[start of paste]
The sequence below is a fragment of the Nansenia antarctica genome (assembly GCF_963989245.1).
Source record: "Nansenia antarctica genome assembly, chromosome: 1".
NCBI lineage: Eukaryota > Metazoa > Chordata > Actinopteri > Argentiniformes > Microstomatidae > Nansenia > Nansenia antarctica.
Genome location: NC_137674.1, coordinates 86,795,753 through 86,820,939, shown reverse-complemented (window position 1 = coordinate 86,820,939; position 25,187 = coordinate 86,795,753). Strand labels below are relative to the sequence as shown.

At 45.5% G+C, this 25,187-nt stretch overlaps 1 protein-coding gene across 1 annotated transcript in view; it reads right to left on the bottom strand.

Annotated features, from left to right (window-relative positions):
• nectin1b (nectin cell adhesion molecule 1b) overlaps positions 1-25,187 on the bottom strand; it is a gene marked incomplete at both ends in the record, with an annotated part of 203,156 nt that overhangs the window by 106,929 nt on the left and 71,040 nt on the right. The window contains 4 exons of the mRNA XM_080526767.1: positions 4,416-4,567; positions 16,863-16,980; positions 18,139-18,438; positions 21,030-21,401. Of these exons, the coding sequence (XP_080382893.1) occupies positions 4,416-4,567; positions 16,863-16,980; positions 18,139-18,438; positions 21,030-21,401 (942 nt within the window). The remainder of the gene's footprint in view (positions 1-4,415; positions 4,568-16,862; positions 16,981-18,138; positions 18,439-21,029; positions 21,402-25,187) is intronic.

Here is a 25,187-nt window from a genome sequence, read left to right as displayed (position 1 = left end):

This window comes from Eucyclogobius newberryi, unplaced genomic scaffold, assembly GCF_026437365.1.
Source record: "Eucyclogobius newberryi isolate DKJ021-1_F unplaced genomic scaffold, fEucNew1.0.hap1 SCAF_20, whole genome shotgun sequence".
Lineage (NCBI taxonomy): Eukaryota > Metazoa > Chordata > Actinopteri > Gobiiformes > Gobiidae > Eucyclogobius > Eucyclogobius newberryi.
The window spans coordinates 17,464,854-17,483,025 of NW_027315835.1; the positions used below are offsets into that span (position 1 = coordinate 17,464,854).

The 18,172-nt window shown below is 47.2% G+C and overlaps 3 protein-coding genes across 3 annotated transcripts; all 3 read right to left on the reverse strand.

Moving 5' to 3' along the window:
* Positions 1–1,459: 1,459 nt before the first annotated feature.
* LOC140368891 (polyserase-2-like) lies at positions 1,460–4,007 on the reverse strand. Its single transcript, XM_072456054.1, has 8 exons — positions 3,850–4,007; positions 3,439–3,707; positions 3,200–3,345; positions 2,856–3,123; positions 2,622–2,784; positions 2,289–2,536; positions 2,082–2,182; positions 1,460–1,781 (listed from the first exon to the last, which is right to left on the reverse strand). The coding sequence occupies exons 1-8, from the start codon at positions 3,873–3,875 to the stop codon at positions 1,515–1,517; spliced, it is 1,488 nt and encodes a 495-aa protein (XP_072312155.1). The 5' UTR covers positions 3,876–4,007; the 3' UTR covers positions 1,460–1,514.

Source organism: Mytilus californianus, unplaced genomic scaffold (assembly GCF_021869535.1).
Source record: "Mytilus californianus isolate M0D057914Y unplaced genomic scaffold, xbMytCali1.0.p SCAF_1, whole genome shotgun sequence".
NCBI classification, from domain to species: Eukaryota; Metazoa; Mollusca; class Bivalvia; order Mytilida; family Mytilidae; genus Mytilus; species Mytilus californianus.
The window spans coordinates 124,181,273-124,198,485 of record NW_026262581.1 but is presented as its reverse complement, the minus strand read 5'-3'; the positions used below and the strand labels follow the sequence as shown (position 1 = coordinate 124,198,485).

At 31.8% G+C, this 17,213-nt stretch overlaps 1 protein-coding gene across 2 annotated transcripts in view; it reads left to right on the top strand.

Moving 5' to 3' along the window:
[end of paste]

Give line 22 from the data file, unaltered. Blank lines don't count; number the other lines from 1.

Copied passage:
Moving 5' to 3' along the window: